advertisement
 

  Back to Ask the Diabetes Team Ask the Diabetes Team
Question:

From Ft. Myers, Florida, USA:

I was diagnosed with type 1 diabetes when I was eight years old. I have kept my blood sugar levels within normal range when growing up. As I age, I find that my blood sugar levels are out of control at times. I am working in the restaurant industry and would like to know all about insulin pumps. I have searched the Internet and have found out much, however, at the present time, I do not have insurance and am seeking Medicaid to assist me with my diabetic supplies. Would you happen to know if I could receive an insulin pump if I qualify for Medicaid? I have inquired about having insurance, but my premiums are much too high for the wage that I earn. Also, due to having a pre-existing condition, many insurance companies will not issue me a policy, I need HELP and I feel that I need it now. Would you be able to assist me with the knowledge that I have given you? I would like to learn the names of the companies that manufacture insulin pumps so I can ask if any of those companies offer any assistance to people like me.

Answer:

Medicaid eligibility depends on several issues: age, number of dependents, income and assets/resources (cars, home, savings). As for coverage of insulin pumps and supplies, Florida Medicaid will pay for an insulin pump if it meets the program's medical necessity protocol. The first step after obtaining coverage through Medicaid is to seek medical care from a physician. That physician will evaluate if an insulin pump is a recommended therapy. Then, the Medicaid program will evaluate the recommendation for initiation of pump therapy. Information concerning the manufacturers of insulin pumps can be obtained found of our page on Insulin Pump Therapy. One can also seek assistance through the Partnership for Prescription Assistance.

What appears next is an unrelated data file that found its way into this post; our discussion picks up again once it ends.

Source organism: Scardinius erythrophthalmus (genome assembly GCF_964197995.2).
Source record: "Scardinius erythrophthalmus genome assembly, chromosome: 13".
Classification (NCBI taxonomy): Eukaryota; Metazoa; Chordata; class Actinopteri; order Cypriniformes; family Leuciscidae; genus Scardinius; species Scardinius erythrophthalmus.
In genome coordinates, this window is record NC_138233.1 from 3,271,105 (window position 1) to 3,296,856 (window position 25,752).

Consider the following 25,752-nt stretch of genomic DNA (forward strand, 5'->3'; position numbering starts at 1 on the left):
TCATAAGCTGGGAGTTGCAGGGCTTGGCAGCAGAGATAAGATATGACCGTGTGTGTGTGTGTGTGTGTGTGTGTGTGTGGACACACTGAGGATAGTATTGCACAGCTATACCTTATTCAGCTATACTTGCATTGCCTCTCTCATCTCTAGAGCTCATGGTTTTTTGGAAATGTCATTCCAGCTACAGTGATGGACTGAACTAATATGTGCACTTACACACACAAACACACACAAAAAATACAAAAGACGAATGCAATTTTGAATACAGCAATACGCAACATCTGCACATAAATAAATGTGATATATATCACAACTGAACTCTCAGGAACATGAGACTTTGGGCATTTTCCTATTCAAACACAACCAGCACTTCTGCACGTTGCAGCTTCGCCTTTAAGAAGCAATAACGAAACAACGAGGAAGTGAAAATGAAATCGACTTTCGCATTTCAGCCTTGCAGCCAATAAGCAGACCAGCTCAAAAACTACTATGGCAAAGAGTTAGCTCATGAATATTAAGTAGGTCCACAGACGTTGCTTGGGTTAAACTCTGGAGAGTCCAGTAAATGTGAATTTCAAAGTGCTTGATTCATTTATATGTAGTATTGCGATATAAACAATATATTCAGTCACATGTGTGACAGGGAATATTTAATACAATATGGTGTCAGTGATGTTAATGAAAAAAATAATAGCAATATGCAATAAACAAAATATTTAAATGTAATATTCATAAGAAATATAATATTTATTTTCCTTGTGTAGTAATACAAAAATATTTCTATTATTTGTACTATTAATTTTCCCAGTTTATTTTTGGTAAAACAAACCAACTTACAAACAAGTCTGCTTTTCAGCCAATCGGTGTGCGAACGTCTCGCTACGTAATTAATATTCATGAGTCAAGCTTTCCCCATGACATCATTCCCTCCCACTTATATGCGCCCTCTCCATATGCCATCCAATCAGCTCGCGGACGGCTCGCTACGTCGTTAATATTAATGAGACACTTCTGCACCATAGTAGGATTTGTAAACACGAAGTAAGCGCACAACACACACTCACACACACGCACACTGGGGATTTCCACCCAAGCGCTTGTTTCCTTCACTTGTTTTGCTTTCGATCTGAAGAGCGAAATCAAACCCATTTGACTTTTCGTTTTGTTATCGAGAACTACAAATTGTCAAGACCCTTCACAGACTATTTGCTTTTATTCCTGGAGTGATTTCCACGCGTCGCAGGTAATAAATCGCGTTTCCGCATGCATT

In my humble opinion, an individual should not consider beginning insulin pump therapy unless they have reliable resources to purchase, or access to, the supplies needed to maintain the treatment regimen. There is a finite number of pumps donated by the medical device industry. When an individual obtains a donated pump, but abandons therapy after realizing they cannot afford the daily supplies, that pump is not available in the hands of another person in need who is committed and has the resources to fully utilize the donated pump.

DSH

DTQ-20080127204649
Original posting 31 Jan 2008
Posted to Insurance/Costs and Insulin Pumps

  
advertisement


                 
  Home Return to Top

Last Updated: Tuesday April 06, 2010 15:10:16
This Internet site provides information of a general nature and is designed for educational purposes only. If you have any concerns about your own health or the health of your child, you should always consult with a physician or other health care professional.

This site is published by T-1 Today, Inc. (d/b/a Children with Diabetes), a 501c3 not-for-profit organization, which is responsible for its contents.
By using this site, you agree to our Terms of Use, Legal Notice, and Privacy Policy.
© Children with Diabetes, Inc. 1995-2015. Comments and Feedback.